Estimate Time1 min

Renewable energy surges into the mainstream

The transition to renewable energy sources has gained momentum in Europe since Russia invaded Ukraine in early 2022, as the European Union began to implement new policy efforts, leading to a notably improved growth outlook for certain companies, according to Fidelity Portfolio Manager Faris Rahman.

“In Europe, including the Nordic region, Russia’s offensive set into motion a dire energy crisis for the Continent because much of Europe depends on Russia for its energy needs,” says Rahman, who manages Fidelity® Nordic Fund (FNORX) alongside Allyson Ke.

The fund is a regional equity strategy that seeks long-term growth of capital by investing primarily in the securities of Danish, Finnish, Norwegian, and Swedish issuers, and other investments that are tied economically to the Nordic region.

In co-managing the fund since 2021, Rahman and Ke favor companies with compelling growth prospects that generate returns above their cost of capital over a market cycle.

That has led them to compelling opportunities in Europe. Rahman explains that the European Union, to reduce its reliance on fossil fuels and Russia, is planning a massive investment to transform its energy mix, with a heavier emphasis on renewables. “While the shift to renewable resources was already well on its way, we believe these new, supportive policies from the EU are helping to propel the expansion of renewables globally,” he says.

To capitalize, the co-managers have favored companies such as Sweden’s Sandvik (SDVKY), the fund’s seventh-largest holding as of October 31. Sandvik is a high-quality maker of underground mining equipment, operating in a global duopoly with high barriers to entry, and selling mainly aftermarket services with an asset-light business model, notes Rahman.

Global demand for copper, nickel, and zinc—all materials that Sandvik’s products and services help mine—has increased due to their importance in electric vehicles and the expansion of the electric grid, Rahman says, adding that he believes the increased need for new-market materials could help drive long-term growth for the firm.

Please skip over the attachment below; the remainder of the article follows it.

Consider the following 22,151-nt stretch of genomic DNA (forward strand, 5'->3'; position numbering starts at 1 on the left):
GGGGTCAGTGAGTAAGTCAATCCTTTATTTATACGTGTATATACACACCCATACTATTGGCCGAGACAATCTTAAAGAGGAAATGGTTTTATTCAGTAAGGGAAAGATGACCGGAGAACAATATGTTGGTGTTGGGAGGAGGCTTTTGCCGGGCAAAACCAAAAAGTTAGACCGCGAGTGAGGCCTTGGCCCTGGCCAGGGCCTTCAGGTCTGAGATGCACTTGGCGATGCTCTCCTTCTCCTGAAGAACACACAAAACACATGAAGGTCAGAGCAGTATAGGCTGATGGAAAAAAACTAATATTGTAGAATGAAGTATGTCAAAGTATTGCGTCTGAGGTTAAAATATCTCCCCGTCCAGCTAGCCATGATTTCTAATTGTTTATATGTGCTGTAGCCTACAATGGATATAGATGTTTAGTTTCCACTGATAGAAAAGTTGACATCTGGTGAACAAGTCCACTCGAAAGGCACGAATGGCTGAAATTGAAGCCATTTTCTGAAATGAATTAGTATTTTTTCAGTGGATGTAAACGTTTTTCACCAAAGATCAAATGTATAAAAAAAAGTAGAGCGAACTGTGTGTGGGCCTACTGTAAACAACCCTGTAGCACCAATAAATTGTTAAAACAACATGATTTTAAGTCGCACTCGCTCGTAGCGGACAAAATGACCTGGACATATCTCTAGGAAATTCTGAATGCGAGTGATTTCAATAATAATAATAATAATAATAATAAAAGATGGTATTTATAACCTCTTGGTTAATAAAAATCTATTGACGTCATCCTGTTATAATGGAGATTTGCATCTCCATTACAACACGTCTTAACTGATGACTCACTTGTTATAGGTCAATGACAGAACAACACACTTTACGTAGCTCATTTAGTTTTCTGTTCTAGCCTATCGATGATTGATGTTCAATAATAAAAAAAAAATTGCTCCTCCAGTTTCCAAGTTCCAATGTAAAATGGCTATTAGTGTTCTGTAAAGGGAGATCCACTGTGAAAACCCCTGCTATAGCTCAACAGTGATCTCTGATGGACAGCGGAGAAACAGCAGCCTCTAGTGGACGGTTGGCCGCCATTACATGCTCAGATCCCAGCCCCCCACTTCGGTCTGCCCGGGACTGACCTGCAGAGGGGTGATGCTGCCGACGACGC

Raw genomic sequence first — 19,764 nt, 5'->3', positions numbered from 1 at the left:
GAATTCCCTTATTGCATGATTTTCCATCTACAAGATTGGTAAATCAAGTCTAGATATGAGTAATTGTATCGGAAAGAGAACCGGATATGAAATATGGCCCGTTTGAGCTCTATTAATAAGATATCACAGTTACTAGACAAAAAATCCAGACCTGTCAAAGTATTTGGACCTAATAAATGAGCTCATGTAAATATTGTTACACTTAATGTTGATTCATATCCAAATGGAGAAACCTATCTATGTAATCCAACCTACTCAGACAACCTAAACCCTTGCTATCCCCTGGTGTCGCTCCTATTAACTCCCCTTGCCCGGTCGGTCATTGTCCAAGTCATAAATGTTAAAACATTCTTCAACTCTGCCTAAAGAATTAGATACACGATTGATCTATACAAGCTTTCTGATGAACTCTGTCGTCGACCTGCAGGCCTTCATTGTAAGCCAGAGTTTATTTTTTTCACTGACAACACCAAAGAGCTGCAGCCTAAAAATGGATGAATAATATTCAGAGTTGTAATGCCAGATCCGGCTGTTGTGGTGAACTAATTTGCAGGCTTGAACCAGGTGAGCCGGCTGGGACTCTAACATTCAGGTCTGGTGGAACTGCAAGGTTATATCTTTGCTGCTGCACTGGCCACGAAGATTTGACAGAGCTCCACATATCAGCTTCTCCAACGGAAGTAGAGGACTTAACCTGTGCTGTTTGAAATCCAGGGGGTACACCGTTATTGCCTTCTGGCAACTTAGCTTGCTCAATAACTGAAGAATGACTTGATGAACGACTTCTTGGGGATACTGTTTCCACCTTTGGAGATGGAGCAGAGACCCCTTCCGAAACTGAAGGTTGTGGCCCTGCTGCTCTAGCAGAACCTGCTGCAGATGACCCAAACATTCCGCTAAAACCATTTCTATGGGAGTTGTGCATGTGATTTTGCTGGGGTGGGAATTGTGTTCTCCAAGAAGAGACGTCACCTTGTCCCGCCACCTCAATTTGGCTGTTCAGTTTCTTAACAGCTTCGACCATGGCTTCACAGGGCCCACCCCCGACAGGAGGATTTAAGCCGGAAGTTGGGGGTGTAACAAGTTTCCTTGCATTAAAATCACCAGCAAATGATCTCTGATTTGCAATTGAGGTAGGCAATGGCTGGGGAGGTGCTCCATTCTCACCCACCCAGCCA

Denmark-based wind turbine manufacturer Vestas Wind Systems (VWDRY) was another major holding at the end of October. With a renewed focus on energy security in the wake of the Russia–Ukraine conflict, as well as supportive government-sponsored subsidies for renewable energy efforts, demand for and the pricing of Vestas’s products and services has increased, notes Rahman.

“Allyson and I believe the shift to renewables represents a multiyear investment opportunity, and we continue to prefer companies that meet our investment criteria and are well-positioned amid this powerful transition,” says Rahman.

For specific fund information, including full holdings, please click on the fund trading symbol above.

Faris Rahman
Faris Rahman
Portfolio Manager

Faris Rahman is a portfolio manager and research analyst in the Equity division at Fidelity Investments.

In this role, Mr. Rahman manages Fidelity International Equity Central Fund – Consumer Discretionary sub-portfolio and comanages Fidelity and Fidelity Advisor Europe Fund and Fidelity Nordic Fund. Additionally, he is a consumer discretionary research analyst currently focusing on the European luxury, retail, and online food delivery industries.

Prior to assuming his current role, Mr. Rahman was a research analyst on the emerging markets team and covered the consumer staples and telecommunications sectors.

Before joining Fidelity in 2012, he was an investment banker at Morgan Stanley and a private equity investor at Hellman & Friedman and J.W. Childs in New York and Boston.